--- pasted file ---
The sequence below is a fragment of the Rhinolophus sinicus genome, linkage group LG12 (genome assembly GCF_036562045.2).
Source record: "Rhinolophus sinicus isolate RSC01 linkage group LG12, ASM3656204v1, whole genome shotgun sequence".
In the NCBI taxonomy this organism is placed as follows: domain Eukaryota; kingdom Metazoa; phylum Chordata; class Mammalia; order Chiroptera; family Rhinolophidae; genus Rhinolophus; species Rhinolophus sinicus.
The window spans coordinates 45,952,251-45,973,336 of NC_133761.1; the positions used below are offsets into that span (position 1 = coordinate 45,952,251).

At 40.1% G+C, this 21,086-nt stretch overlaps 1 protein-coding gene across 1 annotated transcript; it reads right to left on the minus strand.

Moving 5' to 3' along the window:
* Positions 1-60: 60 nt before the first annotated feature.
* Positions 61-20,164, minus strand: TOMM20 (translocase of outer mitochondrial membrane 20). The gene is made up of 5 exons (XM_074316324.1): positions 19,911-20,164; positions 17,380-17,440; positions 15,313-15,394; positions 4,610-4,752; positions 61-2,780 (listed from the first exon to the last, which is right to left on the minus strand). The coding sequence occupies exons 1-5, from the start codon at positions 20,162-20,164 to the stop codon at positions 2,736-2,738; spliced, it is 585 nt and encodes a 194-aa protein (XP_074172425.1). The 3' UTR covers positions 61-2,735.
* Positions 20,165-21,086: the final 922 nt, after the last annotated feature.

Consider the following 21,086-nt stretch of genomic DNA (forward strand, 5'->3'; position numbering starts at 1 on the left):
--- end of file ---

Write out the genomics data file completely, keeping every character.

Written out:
The sequence below is a fragment of the Rhinolophus sinicus genome, linkage group LG12 (genome assembly GCF_036562045.2).
Source record: "Rhinolophus sinicus isolate RSC01 linkage group LG12, ASM3656204v1, whole genome shotgun sequence".
In the NCBI taxonomy this organism is placed as follows: domain Eukaryota; kingdom Metazoa; phylum Chordata; class Mammalia; order Chiroptera; family Rhinolophidae; genus Rhinolophus; species Rhinolophus sinicus.
The window spans coordinates 45,952,251-45,973,336 of NC_133761.1; the positions used below are offsets into that span (position 1 = coordinate 45,952,251).

At 40.1% G+C, this 21,086-nt stretch overlaps 1 protein-coding gene across 1 annotated transcript; it reads right to left on the minus strand.

Moving 5' to 3' along the window:
* Positions 1-60: 60 nt before the first annotated feature.
* Positions 61-20,164, minus strand: TOMM20 (translocase of outer mitochondrial membrane 20). The gene is made up of 5 exons (XM_074316324.1): positions 19,911-20,164; positions 17,380-17,440; positions 15,313-15,394; positions 4,610-4,752; positions 61-2,780 (listed from the first exon to the last, which is right to left on the minus strand). The coding sequence occupies exons 1-5, from the start codon at positions 20,162-20,164 to the stop codon at positions 2,736-2,738; spliced, it is 585 nt and encodes a 194-aa protein (XP_074172425.1). The 3' UTR covers positions 61-2,735.
* Positions 20,165-21,086: the final 922 nt, after the last annotated feature.

Consider the following 21,086-nt stretch of genomic DNA (forward strand, 5'->3'; position numbering starts at 1 on the left):